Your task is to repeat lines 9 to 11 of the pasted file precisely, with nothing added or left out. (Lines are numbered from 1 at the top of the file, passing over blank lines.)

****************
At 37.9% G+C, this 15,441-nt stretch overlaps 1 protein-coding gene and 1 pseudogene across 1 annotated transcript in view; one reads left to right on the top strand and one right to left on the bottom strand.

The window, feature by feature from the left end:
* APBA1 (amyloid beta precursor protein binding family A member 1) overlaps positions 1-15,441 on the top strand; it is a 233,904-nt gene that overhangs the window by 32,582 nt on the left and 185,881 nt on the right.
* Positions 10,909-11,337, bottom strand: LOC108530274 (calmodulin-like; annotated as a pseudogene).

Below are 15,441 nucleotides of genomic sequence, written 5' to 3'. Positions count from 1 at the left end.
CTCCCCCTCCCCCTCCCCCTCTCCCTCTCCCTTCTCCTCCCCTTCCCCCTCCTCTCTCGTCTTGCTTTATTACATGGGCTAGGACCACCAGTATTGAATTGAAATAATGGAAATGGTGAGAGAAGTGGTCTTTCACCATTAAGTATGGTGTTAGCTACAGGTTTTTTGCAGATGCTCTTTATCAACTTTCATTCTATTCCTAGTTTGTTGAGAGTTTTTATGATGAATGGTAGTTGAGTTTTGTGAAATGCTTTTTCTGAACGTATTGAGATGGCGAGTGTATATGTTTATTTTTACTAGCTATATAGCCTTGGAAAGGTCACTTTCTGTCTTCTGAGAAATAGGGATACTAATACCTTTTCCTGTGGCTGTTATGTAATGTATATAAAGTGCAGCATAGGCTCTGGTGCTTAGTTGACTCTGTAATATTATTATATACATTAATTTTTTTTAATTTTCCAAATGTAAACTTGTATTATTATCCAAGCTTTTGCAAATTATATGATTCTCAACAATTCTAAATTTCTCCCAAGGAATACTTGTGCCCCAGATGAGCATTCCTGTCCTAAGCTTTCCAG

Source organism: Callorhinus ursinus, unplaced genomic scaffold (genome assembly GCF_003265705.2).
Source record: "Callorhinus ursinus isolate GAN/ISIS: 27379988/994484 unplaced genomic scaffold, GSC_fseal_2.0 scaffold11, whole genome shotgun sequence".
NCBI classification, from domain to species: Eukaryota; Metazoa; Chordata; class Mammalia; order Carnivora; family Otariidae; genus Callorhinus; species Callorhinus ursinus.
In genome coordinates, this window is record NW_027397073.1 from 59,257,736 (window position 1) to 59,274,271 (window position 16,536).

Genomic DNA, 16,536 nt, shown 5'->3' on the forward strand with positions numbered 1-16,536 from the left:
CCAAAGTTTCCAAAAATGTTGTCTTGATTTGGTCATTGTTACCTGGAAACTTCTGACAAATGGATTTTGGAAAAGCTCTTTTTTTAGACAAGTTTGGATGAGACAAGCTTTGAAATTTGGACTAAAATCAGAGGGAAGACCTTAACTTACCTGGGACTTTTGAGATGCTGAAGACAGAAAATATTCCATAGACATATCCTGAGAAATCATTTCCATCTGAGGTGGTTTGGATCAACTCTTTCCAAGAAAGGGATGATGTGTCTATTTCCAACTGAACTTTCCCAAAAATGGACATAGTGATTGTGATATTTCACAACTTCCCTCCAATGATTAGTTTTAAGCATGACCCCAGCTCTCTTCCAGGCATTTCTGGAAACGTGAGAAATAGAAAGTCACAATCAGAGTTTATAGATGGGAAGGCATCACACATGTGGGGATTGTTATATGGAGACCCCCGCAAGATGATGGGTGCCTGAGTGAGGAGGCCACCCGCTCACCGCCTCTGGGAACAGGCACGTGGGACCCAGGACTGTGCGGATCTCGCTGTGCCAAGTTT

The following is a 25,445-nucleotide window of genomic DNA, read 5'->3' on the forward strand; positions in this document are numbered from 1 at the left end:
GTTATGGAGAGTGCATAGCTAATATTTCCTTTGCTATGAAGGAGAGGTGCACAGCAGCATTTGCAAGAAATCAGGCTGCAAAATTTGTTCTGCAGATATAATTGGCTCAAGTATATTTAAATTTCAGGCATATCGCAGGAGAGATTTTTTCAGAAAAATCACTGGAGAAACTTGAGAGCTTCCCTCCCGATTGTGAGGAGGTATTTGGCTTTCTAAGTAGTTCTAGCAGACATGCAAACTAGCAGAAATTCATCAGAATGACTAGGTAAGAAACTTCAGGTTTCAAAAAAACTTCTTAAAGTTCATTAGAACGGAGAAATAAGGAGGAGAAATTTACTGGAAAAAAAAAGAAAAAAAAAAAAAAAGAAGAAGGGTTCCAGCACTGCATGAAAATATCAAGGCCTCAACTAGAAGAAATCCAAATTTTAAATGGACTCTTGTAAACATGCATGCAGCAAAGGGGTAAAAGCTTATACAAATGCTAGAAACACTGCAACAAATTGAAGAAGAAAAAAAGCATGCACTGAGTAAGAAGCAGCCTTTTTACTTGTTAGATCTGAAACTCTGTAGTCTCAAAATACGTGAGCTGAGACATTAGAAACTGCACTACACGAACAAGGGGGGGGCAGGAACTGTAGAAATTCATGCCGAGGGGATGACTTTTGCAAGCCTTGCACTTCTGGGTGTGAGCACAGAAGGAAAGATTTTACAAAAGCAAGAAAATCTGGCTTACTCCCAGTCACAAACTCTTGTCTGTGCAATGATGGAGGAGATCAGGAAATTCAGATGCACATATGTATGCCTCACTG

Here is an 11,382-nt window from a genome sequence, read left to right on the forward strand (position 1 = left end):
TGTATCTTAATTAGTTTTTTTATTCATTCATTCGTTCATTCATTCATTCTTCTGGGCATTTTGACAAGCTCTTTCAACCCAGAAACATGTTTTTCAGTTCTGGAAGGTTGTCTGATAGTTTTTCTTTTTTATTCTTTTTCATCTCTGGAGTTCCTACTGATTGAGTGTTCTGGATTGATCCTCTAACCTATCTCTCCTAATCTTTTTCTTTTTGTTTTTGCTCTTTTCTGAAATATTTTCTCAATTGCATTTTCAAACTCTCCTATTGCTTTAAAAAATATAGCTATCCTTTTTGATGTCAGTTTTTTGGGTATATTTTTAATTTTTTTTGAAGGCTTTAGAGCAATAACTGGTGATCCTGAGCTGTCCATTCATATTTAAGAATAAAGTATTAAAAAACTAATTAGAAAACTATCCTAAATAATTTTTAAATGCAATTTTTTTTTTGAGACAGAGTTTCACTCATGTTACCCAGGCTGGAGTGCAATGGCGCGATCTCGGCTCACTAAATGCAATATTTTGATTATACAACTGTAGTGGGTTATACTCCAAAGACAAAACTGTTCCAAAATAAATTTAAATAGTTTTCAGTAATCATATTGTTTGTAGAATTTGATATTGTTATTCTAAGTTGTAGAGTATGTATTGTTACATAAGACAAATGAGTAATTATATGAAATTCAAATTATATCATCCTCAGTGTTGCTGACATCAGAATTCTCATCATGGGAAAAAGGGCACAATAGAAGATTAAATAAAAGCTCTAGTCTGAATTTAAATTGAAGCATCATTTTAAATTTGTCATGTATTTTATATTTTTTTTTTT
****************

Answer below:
NCBI classification, from domain to species: Eukaryota; Metazoa; Chordata; class Mammalia; order Carnivora; family Otariidae; genus Callorhinus; species Callorhinus ursinus.
In genome coordinates, this window is record NW_027397073.1 from 59,257,736 (window position 1) to 59,274,271 (window position 16,536).

Genomic DNA, 16,536 nt, shown 5'->3' on the forward strand with positions numbered 1-16,536 from the left: